Review by Felix on November 14, 2023.
Slovakia. Eastern Europe. Enchanted landscapes. The origin of Malokarpatan. Take a look at the artwork and you will realize that this band seems to strive for its own niche. And indeed, the three-piece is pretty successful. They mix the sound of Bulldozer's "The Day of Wrath" with the narrative approach of Master's Hammer and do not forget to integrate some elements of oddly designed Darkthrone songs such as "The Wind They Called the Dungeon Shaker". Finally, they are aware of the fact that they need a unique component, namely samples of histrionic film music from Slovakia. Now enjoy the sonic meal that Malokarpatan serve.
Well, this special dinner will not meet everybody's taste. The unorthodox vocalist delivers very different styles, although he prefers the usual shouting. But sometimes he chooses a clean approach and it remains doubtful whether his crooked vocals are always aligned with the music itself. However, there are more bizarre elements that form the trademark of the band. One of these details are surprisingly occurring breaks that open the door for stereotyped "heavy metal hero" solos with braggingly howling guitars. Is this an act of parody? I don't know, but these solo excursions contrast with the dark atmosphere of the songs. The formation keeps a close eye on creating an archaic aura and the entire album appears as a burlesque of insanity. No doubt, "Stridžie dni" reanimates the feelings that I had when I was listening to Master's Hammer's second work, "The Jilemnice Occultist", with its crude story that dealt with spiritualism at the beginning of the 20th century. Malokarpatan are as eccentric as their neighbours from the Czech Republic, because they combine local colour with independent sounds.
The songs do not lack of variation. Sluggish parts alternate with fast sequences, the riffing is neither repetitive nor trite and currish outbursts go hand in hand with less harsh intermezzos. For example, my personal favourite with the extremely concise title "O jedném, čo pijatikou rozum si pomúcil a nakonec v chléve prenocovat musel" starts with obstinate guitars and lead vocals that could originate from Fenriz after having drunk too many high-proof beverages. Anyway, the more or less furious part comes to an end due to a break that gives way to some riffs that do not hesitate to hail the eighties and the beginning of the nineties of the last century. The monumental closer also deserves respect, because its ominous atmosphere, the slightly weird riffing and the lively song pattern create a coherent overall picture. Nevertheless, I have to warn some of you. High fidelity fetishists will not enjoy the album in view of its extremely rumbling production. I am sure that this dense yet blurred recording delivers exactly the sound that the band wanted to have, but it is definitely a love-it-or-hate-it mix. Anyway, thanks to the voluntarily awkward production, even the more or less melodic parts have a raw appeal, maybe also because of the fact that the bass guitar plays a well observable part.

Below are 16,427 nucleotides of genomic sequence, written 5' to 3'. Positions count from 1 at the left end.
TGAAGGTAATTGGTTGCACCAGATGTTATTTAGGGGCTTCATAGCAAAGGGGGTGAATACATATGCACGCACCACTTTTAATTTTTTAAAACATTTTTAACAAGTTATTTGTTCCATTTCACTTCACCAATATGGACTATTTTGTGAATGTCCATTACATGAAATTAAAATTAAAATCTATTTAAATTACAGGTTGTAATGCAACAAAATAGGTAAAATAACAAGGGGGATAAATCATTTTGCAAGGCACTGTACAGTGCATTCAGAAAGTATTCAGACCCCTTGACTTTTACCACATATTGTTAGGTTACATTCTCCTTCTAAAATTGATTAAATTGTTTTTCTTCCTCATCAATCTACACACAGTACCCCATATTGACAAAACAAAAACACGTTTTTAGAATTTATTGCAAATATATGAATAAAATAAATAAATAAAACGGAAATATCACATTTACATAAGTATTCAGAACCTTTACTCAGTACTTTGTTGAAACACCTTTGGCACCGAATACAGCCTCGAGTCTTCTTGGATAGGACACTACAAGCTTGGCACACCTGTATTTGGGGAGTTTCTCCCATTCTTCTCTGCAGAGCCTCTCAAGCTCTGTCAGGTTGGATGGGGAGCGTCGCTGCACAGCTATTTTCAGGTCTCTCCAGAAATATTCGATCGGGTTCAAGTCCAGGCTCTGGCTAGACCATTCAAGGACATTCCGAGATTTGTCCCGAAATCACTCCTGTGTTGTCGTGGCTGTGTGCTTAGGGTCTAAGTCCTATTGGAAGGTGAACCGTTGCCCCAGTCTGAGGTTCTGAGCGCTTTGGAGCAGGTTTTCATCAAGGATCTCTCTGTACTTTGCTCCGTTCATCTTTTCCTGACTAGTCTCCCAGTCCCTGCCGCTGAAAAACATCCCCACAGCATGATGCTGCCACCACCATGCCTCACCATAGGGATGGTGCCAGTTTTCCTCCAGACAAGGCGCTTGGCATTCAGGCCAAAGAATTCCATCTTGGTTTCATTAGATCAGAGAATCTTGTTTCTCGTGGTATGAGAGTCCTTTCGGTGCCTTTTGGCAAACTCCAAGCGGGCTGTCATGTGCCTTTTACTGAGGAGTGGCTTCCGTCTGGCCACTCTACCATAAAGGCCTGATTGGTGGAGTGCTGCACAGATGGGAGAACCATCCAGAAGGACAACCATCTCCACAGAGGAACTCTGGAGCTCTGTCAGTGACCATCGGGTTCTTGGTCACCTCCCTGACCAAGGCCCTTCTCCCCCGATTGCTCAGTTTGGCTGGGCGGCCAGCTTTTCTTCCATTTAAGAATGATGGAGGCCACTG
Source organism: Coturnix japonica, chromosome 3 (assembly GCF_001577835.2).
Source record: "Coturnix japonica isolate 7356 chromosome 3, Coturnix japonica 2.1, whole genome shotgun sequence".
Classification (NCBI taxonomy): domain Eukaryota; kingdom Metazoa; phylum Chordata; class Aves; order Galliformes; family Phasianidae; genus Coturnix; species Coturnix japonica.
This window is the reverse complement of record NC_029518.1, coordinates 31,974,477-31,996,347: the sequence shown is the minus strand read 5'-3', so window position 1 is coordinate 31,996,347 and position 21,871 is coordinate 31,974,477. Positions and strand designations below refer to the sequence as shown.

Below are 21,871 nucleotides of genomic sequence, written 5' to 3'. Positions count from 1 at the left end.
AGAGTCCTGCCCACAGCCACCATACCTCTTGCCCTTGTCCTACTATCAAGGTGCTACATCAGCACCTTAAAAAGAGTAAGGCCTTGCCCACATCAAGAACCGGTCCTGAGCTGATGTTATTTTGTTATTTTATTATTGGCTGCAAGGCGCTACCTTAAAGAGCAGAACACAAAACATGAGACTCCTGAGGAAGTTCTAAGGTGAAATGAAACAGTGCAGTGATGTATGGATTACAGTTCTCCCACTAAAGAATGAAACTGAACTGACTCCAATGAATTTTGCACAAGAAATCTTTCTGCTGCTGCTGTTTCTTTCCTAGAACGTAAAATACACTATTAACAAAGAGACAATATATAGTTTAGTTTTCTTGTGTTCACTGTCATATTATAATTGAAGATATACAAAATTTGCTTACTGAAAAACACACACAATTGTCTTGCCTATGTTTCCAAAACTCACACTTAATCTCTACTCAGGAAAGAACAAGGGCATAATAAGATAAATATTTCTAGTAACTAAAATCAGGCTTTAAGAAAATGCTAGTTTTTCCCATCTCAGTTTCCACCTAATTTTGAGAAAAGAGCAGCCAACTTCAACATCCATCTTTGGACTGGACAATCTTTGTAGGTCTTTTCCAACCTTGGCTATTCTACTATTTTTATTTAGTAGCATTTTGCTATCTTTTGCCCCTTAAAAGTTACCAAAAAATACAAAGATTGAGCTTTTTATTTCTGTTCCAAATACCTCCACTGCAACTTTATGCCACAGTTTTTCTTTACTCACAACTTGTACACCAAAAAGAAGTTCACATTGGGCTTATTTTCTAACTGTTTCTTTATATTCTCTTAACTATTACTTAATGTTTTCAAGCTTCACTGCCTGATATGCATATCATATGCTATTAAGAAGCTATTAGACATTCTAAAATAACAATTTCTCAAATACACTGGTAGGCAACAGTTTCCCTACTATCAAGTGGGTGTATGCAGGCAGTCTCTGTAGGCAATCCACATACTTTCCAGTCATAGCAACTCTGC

While Death Karma, another very exciting band from Slovakia with a roughly comparable style, explore the worldwide rituals of death, Malokarpatan hold high the banner of absolutely native metal. It is hard to explain why, but I see a somehow spooky fair in a remote Slovakian village in front of my inner eye - and Malokarpatan provide its soundtrack without using folkloric elements excessively. They have penned a passionate album, they follow - despite the slightly confusing overall production - a clear strategy and they are not interested in being everybody's darling. Recent trends and current movements do not influence these guys and that's just one of the reasons why I like this debut. It does not belong to the absolutely outstanding jewels of my collection, but it stands on its own feet and this alone makes it likeable. Generally speaking, if you accept nonconformist sounds, you will probably easily find access to this whimsical full-length.
Rating: 7.9 out of 10864